Your Sunday Sermon Notes

Was there a good point made in the sermon you heard for your Mass of obligation?

For my part, I had both EF and OF today, including a 1st Holy Communion.  Nice.

I spoke about the liturgical year and its arc and our lives and their arcs.  The Lord comes to us during both in various ways.  Proper disposition for the ways that the Lord comes to us.  To tie in the 1st Communion, which she received on the anniversary of her Baptism, I continued with the issue of disposition, but also said that disposition is a continuous focus throughout our lives, in view of the final way the Lord comes, to greet us in heaven, but that begins for us at a certain point in time in our lives.  Everyone present should make sure their Communions are a pure and special as their First in view of the rest of our lives and the goal of heaven.

 

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7 Responses to Your Sunday Sermon Notes

  1. DD says:

    Father talked about the ideas of journey and Jerusalem, based on the first reading and the psalm. He pointed out that teaching was done in the synagogues, but that God was in the Temple in Jerusalem and was were the people wanted to go. Going to Jerusalem always meant going up because it was located on a mountain and he reminded us of the times Moses and Jesus went up to mountain tops. We must always be moving forward and upward. If we coast, we go only down.
    He said we don’t live just day-to-day, but we are moving towards an end (our Jerusalem). Thanksgiving was like our trail camp where friends and family had joined us. Now it was time to break camp and move up the mountain. This way of speaking comes naturally to him because he has spend some time living in Nepal. It was much better than my summary of it!

  2. jameeka says:

    Father spoke of “wake-up calls”. He said perhaps some of us have received one—and life was never the same again. He urged people this Advent to consider swallowing our pride (a big gulp) and forgiving that son, daughter, relative, friend who may have hurt us deeply, and start communicating with them again. He says we should do it because Jesus Christ has commanded us to do so, through Him.

    Father has had two close friends die recently, including one suddenly the day before Thanksgiving, and I think he is impressing upon us the lateness of the Hour. And, it’s Advent.

  3. un-ionized says:

    Nice homily on God speaking the language of silence. There was some contrasting of before Noah, after Noah, after the Resurrection. Didn’t get all of it but it was great.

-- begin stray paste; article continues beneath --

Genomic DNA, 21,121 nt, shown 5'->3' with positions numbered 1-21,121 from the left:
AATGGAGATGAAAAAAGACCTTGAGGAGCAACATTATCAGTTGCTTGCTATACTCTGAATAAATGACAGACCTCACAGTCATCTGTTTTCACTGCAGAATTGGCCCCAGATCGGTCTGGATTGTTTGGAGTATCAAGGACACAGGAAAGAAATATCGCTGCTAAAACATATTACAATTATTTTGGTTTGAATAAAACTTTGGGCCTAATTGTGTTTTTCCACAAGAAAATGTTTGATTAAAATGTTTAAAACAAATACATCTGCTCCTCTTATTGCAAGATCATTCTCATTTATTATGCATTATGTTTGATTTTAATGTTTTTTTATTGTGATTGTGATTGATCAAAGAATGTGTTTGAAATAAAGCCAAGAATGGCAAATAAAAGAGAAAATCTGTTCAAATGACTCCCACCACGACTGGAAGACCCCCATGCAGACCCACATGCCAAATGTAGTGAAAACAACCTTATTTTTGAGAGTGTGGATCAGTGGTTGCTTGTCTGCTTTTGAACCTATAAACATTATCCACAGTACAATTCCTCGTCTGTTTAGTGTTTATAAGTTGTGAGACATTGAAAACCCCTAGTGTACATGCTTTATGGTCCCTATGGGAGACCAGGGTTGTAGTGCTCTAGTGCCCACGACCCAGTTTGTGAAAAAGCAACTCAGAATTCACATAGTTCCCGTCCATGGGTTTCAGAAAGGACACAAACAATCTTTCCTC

And I went to confession and only hurt myself a little kneeling and that’s part of the penance.

  4. AveMariaGratiaPlena says:

    Father (ours, the second-in-command for our parish, is a “baby priest”!) spoke of preparing for the end of the world or the end of one’s life, whichever comes first. It was an excellent reminder to keep one’s focus on heavenly rather than earthly things (a constant challenge for me), and to go to confession frequently.

  5. KAS says:

    Monsignor ‘s homily was on recognizing hope in the focus on gifts and rather than complain of the materialism use the hopefulness to point people to the hope that is Christ. The anticipation of gifts can be directed to the anticipation of the coming of the messiah. He said it better than I.

  6. Chris Garton-Zavesky says:

    “Adventus” means “the arrival”… and usually meant an important official or king, and usually involved anticipation before the arrival itself. How well do WE wait for anything in our daily lives?

  7. Matilda P says:

    OF at the local cathedral. There are two types of preachers–one is the popular type, who’ll tell you jokes and stories and assure you that God will understand, and loves you, and forgives you. These preachers aren’t wrong, for God does understand, and does love you, but they elide the truth of sin. (That was the very phrase he used, the ‘truth of sin’!) The other type is less popular, because they tell you the truth. They might chastise. They might ask you to do things for your own good, or for that of others. But this is the truth of things! We are not Christians so that we can be comfortable and self-serving, and so that we can feel good about meeting all our own needs, neglecting others, all the while going to Mass every Sunday!

    Then he went on to talk about the archdiocese’s capital fundraising campaign (which is huge because of various local factors, including migrants and so on) and how urgent the mission of the local church is. 65% of Catholics in our country don’t go to mass, and nearly 90% of youth baptised as children leave. Vocations are dropping, priests are getting old, parishes are (still) packed to capacity (even with only 35% of baptised Catholics)… all in all, following the archbishop’s example he called first for prayer, and then challenged us to give what we can. The local Catholic population is pretty well off, so every fundraising really doesn’t have to be so painful, but well…

    Msgr H is one of the reasons, by the way, not to give up on the Jesuits. (: